International Confectionery talks with François Adele, General Manager, Dumoulin, about opportunities, challenges and trends we can expect to see in the confectionery industry this year.
Could you tell me about your involvement with the European Candy Kettle Club? What compelled you to join the club?
I joined the club in 2005, during which I’ve met a lot of great, nice and funny people. The European Candy Kettle Club consists of members from companies supplying ingredients and machinery in the confectionery industry, as well as some members of the trade press. I joined the club to make more connections, then I became a President of the Club for three years. I am now one of the oldest members and we are all great friends.
Dumoulin has a long history, going back to 1932. In that time, what have been major developments in coating for confectionery?
The company started in 1932. We are now in the third generation of Dumoulin; the fourth is already working in-house. Of course, there have been a lot of major developments in coating: automation and the size of the machine are major developments. Automation brings the manufacturer a way to have repeatability, but also ways to manage a big batch. The biggest challenge, I’d have to say, was transforming the art of panning into a science.
Coating or panning is like cooking. You can write a recipe down in a book but it’s not always so easy to follow the recipe and it’s difficult to manage. At the beginning of production, we need an expert in process to be able to implement all of the recipe. Once we’ve recorded a recipe in the system, we can control all the parameters and have repeatability to manage short, fast and reproducible batches.
As a science, what things can go wrong during the panning process?
It’s like cooking – so a lot of things can go wrong. Product can stick, it can make doubles, or it can make what we would regard as not nice product. The recipes we use are extremely long – when producing sugar coated lentils like M&Ms or Smarties, using a manual machine, this can take around 18 hours. Using an automated machine, however, this can take six hours. Six hours is still quite long. The goals we have in mind is creating a nice, smooth coloured food product, with a short process, while using as little energy as possible. We need to find a compromise between time, quality and energy.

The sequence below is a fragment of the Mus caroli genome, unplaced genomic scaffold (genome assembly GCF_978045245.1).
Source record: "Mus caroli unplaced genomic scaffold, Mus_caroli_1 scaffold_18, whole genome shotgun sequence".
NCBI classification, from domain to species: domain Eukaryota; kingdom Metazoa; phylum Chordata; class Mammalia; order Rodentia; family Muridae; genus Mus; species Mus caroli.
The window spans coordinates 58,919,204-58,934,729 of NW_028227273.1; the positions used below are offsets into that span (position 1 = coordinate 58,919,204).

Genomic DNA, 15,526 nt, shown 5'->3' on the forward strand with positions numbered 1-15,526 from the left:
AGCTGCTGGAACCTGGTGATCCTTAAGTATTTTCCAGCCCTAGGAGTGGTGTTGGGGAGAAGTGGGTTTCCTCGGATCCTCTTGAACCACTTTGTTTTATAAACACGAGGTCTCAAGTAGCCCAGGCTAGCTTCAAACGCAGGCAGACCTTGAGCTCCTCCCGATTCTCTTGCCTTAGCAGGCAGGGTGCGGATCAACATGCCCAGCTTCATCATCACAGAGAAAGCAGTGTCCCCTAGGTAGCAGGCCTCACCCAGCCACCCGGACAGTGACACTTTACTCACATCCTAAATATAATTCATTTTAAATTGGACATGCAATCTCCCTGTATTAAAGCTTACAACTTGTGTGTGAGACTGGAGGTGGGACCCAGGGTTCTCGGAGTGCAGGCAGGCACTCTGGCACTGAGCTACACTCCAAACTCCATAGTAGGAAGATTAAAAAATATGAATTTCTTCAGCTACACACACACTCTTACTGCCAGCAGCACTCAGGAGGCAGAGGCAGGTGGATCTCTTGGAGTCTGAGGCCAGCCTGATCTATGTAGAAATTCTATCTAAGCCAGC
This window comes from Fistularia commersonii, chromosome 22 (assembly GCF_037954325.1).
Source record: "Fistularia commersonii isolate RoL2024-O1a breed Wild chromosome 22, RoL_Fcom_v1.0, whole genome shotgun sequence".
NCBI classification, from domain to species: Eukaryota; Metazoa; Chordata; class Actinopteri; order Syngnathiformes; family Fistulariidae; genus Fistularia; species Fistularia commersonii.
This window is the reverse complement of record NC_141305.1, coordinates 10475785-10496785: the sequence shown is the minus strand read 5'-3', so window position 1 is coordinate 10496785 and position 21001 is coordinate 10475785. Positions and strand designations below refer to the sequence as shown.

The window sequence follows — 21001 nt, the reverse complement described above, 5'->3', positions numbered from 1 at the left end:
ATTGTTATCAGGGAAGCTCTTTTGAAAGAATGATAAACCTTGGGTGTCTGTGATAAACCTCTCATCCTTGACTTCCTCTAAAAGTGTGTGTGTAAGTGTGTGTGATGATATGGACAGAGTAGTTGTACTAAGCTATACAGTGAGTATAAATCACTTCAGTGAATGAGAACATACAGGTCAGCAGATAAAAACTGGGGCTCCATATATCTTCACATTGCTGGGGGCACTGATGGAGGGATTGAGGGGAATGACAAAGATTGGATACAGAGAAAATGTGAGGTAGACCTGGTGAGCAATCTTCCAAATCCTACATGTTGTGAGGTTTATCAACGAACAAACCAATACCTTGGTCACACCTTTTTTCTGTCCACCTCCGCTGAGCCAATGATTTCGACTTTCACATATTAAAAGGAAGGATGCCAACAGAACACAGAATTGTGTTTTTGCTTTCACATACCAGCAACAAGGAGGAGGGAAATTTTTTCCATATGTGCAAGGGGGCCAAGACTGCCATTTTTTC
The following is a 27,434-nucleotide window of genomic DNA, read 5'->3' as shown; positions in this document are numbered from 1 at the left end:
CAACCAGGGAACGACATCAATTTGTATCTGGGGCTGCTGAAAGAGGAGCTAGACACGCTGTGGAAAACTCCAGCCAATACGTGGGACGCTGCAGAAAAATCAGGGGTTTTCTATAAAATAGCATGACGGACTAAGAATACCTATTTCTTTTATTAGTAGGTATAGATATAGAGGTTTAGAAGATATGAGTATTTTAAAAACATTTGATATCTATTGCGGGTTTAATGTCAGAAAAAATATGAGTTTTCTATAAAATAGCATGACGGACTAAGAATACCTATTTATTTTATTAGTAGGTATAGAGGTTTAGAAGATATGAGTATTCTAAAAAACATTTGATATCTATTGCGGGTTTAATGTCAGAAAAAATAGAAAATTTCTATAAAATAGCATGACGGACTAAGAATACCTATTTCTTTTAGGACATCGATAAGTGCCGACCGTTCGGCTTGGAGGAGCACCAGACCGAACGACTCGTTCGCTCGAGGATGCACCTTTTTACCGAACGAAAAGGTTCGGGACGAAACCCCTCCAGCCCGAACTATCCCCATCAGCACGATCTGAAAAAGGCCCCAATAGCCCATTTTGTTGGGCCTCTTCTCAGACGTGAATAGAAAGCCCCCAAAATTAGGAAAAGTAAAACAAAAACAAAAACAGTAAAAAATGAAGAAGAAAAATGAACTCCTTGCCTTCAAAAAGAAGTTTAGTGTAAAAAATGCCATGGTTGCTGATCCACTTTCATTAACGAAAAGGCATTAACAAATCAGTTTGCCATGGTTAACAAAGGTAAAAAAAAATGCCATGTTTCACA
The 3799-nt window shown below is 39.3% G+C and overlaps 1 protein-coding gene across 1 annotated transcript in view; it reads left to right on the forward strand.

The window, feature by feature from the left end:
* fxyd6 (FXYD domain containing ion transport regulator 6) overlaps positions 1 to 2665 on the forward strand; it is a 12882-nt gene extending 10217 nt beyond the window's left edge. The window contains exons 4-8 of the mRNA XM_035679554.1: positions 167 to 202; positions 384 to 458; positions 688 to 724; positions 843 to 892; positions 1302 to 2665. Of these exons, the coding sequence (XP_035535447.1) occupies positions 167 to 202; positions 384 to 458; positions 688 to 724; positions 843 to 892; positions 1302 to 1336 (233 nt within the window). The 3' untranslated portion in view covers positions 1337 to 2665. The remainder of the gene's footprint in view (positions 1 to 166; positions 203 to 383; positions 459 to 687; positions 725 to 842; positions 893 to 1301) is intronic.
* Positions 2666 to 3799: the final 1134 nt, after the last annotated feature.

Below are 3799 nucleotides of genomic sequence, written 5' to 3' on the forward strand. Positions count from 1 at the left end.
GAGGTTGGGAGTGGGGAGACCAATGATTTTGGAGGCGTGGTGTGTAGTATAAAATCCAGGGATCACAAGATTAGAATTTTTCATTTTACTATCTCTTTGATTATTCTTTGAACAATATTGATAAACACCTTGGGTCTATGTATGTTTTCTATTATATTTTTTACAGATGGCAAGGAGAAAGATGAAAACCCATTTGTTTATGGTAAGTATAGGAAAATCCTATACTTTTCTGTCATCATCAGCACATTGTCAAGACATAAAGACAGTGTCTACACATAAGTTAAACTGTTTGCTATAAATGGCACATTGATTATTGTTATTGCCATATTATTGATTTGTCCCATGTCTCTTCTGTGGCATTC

As the first company to develop automated coating pans, do you think automation is the future of production? Do you see there being any challenges in adopting automated systems for confectionery producers?
Automation is a revolution in the confectionery production process and has brought about man benefits for manufacturers, such as increased efficiency, reduced labour cost, improved product quality and having greater consistency. Automatic systems such as an automatc coating pan to help confectionery manufacturers to increase productivity and reduce errors.
There are, however, some challenges associated with adopting automatic systems for confectionery production. One of the main challenges is the cost of the system, which can be high. This can make it difficult for smaller manufacturers to afford the necessary equipment. Another challenge is the technical expertise required to operate and maintain the system. A system can be complex and require skilled personnel to operate and maintain them, which can be a challenge for manufacturers who don’t have a dedicated technical team...
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Editor, International Confectionery
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